If a non-believer asked you why does it matter if they believe in God, how would you answer?
I was watching a video from Bishop Robert Barron about ‘Reaching the iGens’, which concerns individuals who have grown up in a post i-phone world and the alarming number who have no religious affiliation. They are considered the ‘nones.’ He pointed out a few main considerations to think about when evangelizing to them. For instance, he mentioned seeing a billboard in California that seemed to sum up their attitude: “My Life, My Death, My Choice”… a total contradiction from the Catholic perspective, in which these are God’s choices.
The idea of having an opportunity to evangelize a ‘none’ person has me thinking of what I would say. There are so many ways to express why I believe, but most end up starting with the assumption of a belief in God, a higher power. But what about those who claim that since science hasn’t found any evidence of God, that the Bible is just a bunch of fables and tall tales like Greek and Roman mythology? I think the answer lies in society’s preoccupation with choice. Every marketing campaign starts with knowing that the consumer has a choice, they want you to choose their product. But a plethora of choices surrounds us: from the number of TV channels to ways to watch TV, to opportunities to dine out, what to make at home or even a combination of ordering from McDonalds and having it delivered by Uber. Among all these choices, how do you make a case to choose God?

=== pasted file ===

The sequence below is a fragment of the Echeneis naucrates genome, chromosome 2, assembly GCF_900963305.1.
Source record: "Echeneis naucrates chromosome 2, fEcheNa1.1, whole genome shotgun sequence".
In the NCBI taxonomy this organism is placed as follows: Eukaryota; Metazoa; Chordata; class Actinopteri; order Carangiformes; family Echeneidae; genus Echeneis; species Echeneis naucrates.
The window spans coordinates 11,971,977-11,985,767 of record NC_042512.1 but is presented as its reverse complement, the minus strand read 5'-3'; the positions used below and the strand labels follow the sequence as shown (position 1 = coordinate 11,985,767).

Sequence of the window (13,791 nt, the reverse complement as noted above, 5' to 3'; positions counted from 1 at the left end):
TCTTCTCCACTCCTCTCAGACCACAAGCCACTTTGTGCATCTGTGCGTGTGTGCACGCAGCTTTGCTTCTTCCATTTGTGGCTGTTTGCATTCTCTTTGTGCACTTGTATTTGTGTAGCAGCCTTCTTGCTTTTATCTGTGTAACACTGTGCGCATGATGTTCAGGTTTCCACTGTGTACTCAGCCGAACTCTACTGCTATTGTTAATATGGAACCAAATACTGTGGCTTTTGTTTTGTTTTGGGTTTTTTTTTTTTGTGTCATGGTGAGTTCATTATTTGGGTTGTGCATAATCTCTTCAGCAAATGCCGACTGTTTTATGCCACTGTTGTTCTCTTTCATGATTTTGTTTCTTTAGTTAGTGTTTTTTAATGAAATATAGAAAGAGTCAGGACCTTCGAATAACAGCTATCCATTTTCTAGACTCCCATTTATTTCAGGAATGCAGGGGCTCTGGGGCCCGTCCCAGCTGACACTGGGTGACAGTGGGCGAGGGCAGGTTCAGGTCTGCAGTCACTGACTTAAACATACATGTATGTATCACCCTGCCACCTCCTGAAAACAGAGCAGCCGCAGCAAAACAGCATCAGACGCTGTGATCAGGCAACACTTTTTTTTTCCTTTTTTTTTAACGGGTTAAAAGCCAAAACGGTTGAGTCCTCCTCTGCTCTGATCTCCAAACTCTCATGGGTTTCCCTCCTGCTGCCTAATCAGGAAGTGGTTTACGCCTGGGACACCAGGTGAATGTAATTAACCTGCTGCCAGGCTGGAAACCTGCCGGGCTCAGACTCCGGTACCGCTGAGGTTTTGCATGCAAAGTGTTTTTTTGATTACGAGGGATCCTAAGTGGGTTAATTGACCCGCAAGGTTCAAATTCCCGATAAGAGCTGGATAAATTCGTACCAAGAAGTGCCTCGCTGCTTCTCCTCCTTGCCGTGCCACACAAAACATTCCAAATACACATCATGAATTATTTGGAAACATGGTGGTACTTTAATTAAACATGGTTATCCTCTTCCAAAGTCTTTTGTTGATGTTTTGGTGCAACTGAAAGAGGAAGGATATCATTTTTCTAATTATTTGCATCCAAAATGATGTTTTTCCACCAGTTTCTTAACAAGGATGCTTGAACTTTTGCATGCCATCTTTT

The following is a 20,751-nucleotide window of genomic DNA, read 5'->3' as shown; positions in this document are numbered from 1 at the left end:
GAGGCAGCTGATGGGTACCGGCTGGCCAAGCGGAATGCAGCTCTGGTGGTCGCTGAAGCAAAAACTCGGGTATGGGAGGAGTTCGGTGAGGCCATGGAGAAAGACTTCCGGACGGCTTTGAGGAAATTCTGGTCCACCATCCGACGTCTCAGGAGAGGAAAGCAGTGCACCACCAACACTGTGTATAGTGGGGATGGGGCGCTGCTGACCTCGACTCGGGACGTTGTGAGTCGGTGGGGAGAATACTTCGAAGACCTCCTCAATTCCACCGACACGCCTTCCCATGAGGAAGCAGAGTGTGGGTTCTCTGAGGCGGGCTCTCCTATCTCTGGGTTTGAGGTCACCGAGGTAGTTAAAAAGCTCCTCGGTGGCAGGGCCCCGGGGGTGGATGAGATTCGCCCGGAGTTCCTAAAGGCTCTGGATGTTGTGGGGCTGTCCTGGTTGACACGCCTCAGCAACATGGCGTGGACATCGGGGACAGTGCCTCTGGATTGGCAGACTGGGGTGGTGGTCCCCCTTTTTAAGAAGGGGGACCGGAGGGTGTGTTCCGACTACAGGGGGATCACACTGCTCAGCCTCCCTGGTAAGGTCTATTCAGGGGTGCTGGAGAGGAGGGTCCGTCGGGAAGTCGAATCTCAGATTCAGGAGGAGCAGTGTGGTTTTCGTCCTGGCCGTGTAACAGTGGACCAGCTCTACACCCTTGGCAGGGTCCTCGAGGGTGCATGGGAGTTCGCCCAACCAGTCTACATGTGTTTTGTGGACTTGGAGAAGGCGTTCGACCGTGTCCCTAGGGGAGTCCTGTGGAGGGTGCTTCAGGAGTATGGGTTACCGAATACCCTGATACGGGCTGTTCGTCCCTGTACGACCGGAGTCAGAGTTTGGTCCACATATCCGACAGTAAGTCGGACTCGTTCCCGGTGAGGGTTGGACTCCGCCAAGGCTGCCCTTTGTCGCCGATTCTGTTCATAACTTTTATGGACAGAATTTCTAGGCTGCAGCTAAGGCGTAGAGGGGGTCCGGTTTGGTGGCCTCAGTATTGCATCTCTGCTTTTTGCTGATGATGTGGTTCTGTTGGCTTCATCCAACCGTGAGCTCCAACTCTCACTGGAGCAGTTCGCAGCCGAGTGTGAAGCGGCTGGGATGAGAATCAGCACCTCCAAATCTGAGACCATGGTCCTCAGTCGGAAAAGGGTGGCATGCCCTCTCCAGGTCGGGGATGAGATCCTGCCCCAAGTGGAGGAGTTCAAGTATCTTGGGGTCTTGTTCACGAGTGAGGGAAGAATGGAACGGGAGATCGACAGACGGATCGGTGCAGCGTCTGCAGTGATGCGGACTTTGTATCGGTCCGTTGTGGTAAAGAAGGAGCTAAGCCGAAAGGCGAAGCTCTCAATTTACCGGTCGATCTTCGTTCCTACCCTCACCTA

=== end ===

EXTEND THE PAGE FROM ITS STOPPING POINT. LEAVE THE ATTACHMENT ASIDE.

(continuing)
“It’s my right to choose,” is far too often a defensive cry. But what if we turned that into the basis of our argument for God? Yes, we all have the right to choose, but who gives us that right? God does. He gave us freewill to either invite Him into our lives willingly or to turn away and ignore Him. However, with every choice there is a responsibility one has to accept for making that choice. For example, if I decide I don’t feel like going to work and I stay home, I have to accept the responsibility that at some point my employer is going to terminate my employment. It might not happen immediately, but eventually some disciplinary action will occur. If a person chooses to ignore God, He’s not going to go away, but at the point of their death, they must accept the consequences of this choice – eternal damnation. Would you want to wait until the point of death to realize that there is a God? God is merciful, so depending on how one lives their life, it’s still possible to reconcile with God even at that last possible moment.
I choose to believe in God. I believe that He will help me become the best version of myself. I will never reach perfection on earth, but I try because I know He’s supporting me. Even when my world seems rocked and anxiety starts creeping in, His peace is never far away. Living my life for God gives me purpose, direction and guidance along the way. I’m choosing to believe in God because I’m responsible, not just for what I do or not do in this life, but also for what happens after I die. I don’t want to wait until then to find out I should have done things differently. That reality may happen sooner than I think!